Around 900 years ago, the Sinagua moved down from northern Arizona, and around two hundred of them settled here, building southeast-facing cliff homes with the masonry techniques they'd picked up from the Anasazi. They learned how to dig irrigation canals from their Hohokam neighbors. And they thrived here for around three hundred years, farming the rich alluvial soils of Wet Beaver Creek, which flows by just outside the Well. They were intrepid Americans, with vast trading networks moving goods from the Hopi to the north and indigenous Mexican cultures far to the south. Geology had provided them with all the resources they needed to be enormously successful. And at the end of their busy work days, geology also provided them a wonderful pool to go swimming in.

Let's go have a closer look.

The pond may look somewhat shallow, as it's only covering the bottom of the sinkhole, but it's actually quite deep. There's a false bottom at 55 feet, formed from suspended, fluidized sand. The actual solid bottom varies: at the west spring, it's 124 feet down, while at the east it's only 74 feet below the pond's surface. The water is typically between 70-80° F, which makes for an ideal swimming temperature in this hot climate.

Down at the bottom, tall, leafy trees shade the path along the shore of the pond. The Sinagua built another house here in a shallow cave.

Image shows the remains of a stone wall. One of the blocks is huge, a boulder that the wall was built around. There is an opening at ground level.
This prime site beside the swallet has abundant shade, a lovely view of the pond, and a panoramic view of the houses up the cliff. Marvelous, darling! Photo by Dana Hunter.

It wasn't just the cave that made this an ideal spot for a home. This is where the pond water vanished into a swallet, an outlet in the thick travertine walls. This is why, despite the springs bringing up 1.5 million gallons of water daily, the pond doesn't fill the entire sinkhole. You can watch the water bubbling and chuckling as it disappears down this short channel into the swallet. It's fascinating to watch.

Image shows a small, narrow stretch of water running between travertine banks. Small brownish-white limestone rocks make up the floor, easily visible under the marvelously clear water. Leafy green plants flourish on the banks.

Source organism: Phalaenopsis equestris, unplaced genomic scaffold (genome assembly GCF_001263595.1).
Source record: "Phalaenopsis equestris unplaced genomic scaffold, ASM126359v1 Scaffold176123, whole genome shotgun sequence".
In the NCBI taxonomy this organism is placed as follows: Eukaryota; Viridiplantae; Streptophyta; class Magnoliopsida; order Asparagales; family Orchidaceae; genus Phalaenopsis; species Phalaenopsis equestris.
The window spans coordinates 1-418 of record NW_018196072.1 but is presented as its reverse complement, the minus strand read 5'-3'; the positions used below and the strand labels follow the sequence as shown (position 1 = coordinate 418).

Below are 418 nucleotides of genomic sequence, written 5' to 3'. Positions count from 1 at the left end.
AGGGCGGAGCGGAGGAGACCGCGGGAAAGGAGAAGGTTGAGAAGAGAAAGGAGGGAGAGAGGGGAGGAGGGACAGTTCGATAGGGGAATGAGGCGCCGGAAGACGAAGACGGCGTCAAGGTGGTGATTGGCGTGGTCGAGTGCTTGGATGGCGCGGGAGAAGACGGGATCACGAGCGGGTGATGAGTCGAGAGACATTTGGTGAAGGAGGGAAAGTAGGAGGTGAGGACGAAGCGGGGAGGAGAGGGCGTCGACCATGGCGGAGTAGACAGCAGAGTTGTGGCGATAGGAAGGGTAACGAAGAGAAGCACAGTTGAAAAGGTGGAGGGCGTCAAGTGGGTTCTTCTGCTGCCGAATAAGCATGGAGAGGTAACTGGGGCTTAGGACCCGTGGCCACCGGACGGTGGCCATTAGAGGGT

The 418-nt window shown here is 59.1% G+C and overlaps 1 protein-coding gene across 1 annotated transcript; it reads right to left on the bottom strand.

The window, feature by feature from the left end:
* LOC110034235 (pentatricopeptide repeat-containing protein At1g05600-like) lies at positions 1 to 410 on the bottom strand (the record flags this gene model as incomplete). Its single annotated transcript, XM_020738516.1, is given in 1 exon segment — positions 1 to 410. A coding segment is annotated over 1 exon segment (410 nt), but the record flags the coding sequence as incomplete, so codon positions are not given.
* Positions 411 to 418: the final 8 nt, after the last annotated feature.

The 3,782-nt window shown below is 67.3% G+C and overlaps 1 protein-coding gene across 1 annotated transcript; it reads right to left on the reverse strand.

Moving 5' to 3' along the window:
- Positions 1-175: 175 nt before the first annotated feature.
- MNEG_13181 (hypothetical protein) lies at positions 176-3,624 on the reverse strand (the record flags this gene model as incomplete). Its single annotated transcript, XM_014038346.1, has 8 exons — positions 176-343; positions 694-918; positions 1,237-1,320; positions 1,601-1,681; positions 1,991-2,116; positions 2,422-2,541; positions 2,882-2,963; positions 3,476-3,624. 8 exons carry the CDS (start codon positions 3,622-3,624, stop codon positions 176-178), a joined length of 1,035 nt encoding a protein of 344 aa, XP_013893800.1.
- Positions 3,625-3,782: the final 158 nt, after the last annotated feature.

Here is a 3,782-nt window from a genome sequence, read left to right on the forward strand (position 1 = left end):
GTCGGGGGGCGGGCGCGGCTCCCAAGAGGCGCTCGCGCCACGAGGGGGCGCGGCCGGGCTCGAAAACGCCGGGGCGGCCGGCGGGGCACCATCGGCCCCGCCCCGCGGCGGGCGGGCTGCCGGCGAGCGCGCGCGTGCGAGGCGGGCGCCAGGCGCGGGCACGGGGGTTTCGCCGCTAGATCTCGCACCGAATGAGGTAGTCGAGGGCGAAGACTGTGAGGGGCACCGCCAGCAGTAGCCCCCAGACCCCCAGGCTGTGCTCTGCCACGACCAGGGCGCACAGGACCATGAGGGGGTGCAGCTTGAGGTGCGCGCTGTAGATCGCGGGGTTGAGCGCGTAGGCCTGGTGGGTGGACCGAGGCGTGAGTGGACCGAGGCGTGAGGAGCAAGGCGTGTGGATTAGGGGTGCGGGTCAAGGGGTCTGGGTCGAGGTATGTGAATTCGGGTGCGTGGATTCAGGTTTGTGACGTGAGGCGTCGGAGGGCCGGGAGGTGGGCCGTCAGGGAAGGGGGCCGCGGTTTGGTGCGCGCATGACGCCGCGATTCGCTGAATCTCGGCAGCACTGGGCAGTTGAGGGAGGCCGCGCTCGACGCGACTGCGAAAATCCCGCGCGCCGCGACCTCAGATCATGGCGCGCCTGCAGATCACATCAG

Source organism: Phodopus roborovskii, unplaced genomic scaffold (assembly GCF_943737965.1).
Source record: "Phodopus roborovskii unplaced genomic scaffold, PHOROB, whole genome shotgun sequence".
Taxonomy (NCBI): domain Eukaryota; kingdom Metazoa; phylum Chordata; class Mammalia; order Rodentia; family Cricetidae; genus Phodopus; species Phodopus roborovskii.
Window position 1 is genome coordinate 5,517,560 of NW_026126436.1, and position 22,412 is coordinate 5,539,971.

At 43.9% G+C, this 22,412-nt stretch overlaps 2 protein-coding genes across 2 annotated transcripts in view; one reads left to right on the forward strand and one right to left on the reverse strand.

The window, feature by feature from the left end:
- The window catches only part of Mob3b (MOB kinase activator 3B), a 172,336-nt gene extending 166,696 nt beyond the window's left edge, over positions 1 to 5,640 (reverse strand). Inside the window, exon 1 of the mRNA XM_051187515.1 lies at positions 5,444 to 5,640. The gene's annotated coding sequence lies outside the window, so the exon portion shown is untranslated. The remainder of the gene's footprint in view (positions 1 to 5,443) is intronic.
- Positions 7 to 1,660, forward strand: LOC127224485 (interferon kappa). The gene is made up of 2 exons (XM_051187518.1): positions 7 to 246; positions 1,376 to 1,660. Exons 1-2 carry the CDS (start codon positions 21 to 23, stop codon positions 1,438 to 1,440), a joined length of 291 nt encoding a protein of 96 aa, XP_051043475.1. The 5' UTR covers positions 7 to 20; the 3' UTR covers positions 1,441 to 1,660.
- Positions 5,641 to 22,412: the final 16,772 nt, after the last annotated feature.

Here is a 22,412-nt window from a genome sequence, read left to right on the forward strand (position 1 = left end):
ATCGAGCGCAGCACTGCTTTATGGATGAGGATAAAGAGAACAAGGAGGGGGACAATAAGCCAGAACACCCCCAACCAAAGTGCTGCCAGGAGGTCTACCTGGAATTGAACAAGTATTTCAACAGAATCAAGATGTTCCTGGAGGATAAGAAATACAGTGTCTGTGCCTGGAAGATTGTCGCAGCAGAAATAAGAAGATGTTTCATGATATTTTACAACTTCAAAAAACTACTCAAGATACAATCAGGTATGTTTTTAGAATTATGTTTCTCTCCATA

The tiny creek that runs from the pond to the swallet. Photo by Dana Hunter.

Cracks and crannies like this are abundant in the Verde Formation limestones, allowing groundwater to travel quite efficiently. We, on the other hand, will have to trudge back up the way we came. But we're about to see the most magical place in central Arizona. Cross the sun-battered top of the hill. Pass the ruins of Sinagua pueblos perched on the edge, looking over the valley.

Image shows the remains of a large rectangular building perched on the edge of the outer cliff of the Well. Low fault-block mountains are visible in the distance.
A clifftop ruin at Montezuma Well. Photo by Dana Hunter.

And then follow the trail down the outer wall of the Well. Suddenly, we're out of the scrubby piñon and juniper that thrives on top: between the cliff and the creek, tall Arizona sycamore and willow trees thrive. The sparse shade becomes abundant. The temperature drops by twenty degrees or more. The air is filled with the rustle of leaves and flowing of water.

Image looks down a paved path towards a brown creek. The trunks of tall trees and a few of their leafy branches line the bank. A fallen travertine block makes a tower along the path.
A view of Wet Beaver Creek from the trail alongside the outer cliffs of the Well. Photo by Dana Hunter.

Along the cliff, a narrow but deep stream runs. You can follow it to its source: the outlet of the swallet. It's obviously not a natural stream. It's been deliberately shaped, in places walled up with small limestone blocks. What makes it utterly fantastic is the fact that it wasn't built by modern settlers. It's an ancient Sinagua canal, and it runs for almost a mile. The calcium-rich waters have deposited a natural cement, shoring up the walls and allowing it to survive this long. Some of the canals in the area date back 1,300 years. And some of them are still in use!

Image shows a travertine cliff looming over a narrow stretch of lovely clear water. The sunlight is shimmering in a sheet off its surface: where there's no reflection, you can see the sandy white bottom and algae growing. Maidenhair ferns grow at water level, rooted in the cliff.
A portion of the Sinagua canal, with maidenhair ferns at the bend. Photo by Dana Hunter.

This is a wonderful place to linger, sitting on huge limestone blocks that have fallen from the cliff, admiring the peaceful canal and gazing over the fast-flowing creek as you ponder the incredible chain of events that combined to form this desert karst oasis.